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Livestock transport company testing new trailer design

Prototype will be tested for six to 12 months

One of North America’s largest commercial livestock carriers recently unveiled a new trailer that may revolutionize the future of livestock transportation.

Steve’s livestock transport, which transports more than 2,500 head of cattle and 150,000 pigs throughout North America weekly, has partnered with Wilson Trailer Company of Sioux City, Iowa, to develop an all-aluminum hydraulic lift deck.

“We consider this to be a game changer for our industry. As livestock will no longer need to use a ramp when entering or exiting a trailer, it will reduce stress on the animals and contribute to improved meat quality,” said Steve Brandt, president and CEO of Steve’s Livestock Transport. “Because animal handling is a top priority for us, we knew we had to find a better solution to ensure the health and safety of the herds and we believe this hydraulic lift system is the future of moving livestock.”

The new trailer has been designed as close to traditional North American models as possible, while encompassing new efficiencies in animal loading.

The new trailer has been designed as close to traditional North American models as possible, while encompassing new efficiencies in animal loading.
photo: Submitted

The new lift system has been in development for two years and essentially works like an elevator. The hydraulic lift cylinder and stainless steel cabling system raises two full-length decks into a locked position.

“Traditionally the livestock are required to walk up a ramp when being loaded. What this new design means is that the animals can walk into the trailer on a level surface and once they are in, the deck will move up with the use of hydraulics,” said Candace Bartel, vice-president of operations with Steve’s Livestock. “There are two benefits to this design, animal welfare, as well as a huge benefit is to the drivers, as the ease of loading and unloading the trailer is much improved.”

The trailers are capable of handling three layers of hogs, two layers of sows and one layer of cattle. They have been equipped with heavy-duty gates and feature superior ventilation.

“In Europe they have been using a lifting deck system for many years. We went and had a look at their system and recognized that it wasn’t the perfect fit for Canadian roads and weight restrictions that are in place here,” said Bartel.

“At that point we began working with Wilson to design a trailer that was going to lift in the same way that the European model but would work in Canada.”

The new trailer is significantly lighter than its European counterpart and has been designed to look and operate like a conventional North American trailer.

“The livestock trailers that we use in North America have a certain way of being used and a certain style. The European model was significantly different in many aspects. We wanted to keep our design as close to our traditional models as we could while incorporating the efficiencies in animal loading,” said Bartel.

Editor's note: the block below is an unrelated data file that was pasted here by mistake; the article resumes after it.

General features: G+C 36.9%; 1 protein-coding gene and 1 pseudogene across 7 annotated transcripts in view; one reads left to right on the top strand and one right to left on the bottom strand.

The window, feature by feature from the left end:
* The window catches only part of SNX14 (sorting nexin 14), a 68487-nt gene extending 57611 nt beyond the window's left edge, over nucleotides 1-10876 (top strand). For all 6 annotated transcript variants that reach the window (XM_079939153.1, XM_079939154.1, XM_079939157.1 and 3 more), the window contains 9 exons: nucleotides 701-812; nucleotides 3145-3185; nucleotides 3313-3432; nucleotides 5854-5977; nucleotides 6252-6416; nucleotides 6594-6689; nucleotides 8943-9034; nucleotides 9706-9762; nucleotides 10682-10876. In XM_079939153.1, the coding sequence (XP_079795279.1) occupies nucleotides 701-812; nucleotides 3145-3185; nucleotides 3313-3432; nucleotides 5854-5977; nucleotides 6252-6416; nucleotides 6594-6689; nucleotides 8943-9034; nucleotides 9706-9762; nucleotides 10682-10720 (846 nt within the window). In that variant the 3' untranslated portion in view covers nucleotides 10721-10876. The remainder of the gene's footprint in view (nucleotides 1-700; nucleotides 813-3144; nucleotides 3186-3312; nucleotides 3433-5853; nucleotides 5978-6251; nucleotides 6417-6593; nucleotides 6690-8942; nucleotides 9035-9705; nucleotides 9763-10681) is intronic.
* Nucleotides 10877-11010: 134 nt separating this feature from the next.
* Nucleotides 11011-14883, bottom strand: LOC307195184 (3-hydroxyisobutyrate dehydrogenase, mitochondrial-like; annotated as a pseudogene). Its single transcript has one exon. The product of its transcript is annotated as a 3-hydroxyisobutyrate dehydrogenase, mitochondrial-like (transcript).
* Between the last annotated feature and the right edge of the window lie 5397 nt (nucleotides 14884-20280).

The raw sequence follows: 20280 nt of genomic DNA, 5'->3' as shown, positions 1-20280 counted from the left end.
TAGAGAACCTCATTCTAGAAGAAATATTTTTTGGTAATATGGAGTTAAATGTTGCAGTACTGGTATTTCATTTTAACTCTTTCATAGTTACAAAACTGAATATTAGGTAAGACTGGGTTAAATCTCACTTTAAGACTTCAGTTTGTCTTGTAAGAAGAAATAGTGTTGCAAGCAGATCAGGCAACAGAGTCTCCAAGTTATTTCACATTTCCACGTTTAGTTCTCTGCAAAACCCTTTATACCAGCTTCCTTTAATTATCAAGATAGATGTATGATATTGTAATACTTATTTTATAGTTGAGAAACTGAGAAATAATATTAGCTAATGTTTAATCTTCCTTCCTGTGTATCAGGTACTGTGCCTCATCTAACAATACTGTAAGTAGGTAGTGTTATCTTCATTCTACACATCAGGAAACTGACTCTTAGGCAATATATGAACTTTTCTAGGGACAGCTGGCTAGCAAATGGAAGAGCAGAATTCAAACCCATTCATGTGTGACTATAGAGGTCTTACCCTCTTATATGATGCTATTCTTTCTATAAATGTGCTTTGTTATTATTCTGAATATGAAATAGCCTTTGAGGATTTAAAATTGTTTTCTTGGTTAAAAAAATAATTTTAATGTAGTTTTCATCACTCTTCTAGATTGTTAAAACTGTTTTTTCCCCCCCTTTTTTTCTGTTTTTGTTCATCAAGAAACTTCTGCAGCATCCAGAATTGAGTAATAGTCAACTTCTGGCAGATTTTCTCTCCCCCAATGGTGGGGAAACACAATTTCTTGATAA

A new trailer design enables livestock to walk into transport trailers on a flat surface, which is said to reduce animal stress, fatigue and injury.

A new trailer design enables livestock to walk into transport trailers on a flat surface, which is said to reduce animal stress, fatigue and injury.
photo: Submitted

Sanitation also played a major role in the design process. Bartel said that without the use of baking bays, the trailers likely wouldn’t meet the company’s biosecurity standards.

“The baking bays have really made it possible to use this style of trailer as prior to those, we wouldn’t have been able to sanitize every area within the trailer properly.”

As the hydraulic lifts are mounted within the trailer, there are areas that are hard to clean with traditional methods. Baking bays allow the entire trailer to be heated to 160° for 10 minutes to kill any bacteria left after washing.

Steve’s Transport will test the prototype over the next six to 12 months, where it will then go into review for improvements before going into production.

“We will be testing this in Alberta and it will run through a series of different types of animals and movements. We will be starting with one type of hog movement. Once we prove it within that type, we will move into the next until each animal movement has been explored,” said Bartel.

At this point, Steve’s Transport can’t comment on how the trailer will be marketed or whether the use of the new trailer will or will not impact transportation rates.

“This is the only trailer of its kind in North America and has a number of potential benefits for the livestock industry,” said Bartel.

About the author

Reporter

Jennifer Paige is a reporter centred in southwestern Manitoba. She previously wrote for the agriculture-based magazine publisher, Issues Ink and was the sole-reporter at the Minnedosa Tribune for two years prior to joining the Manitoba Co-operator.

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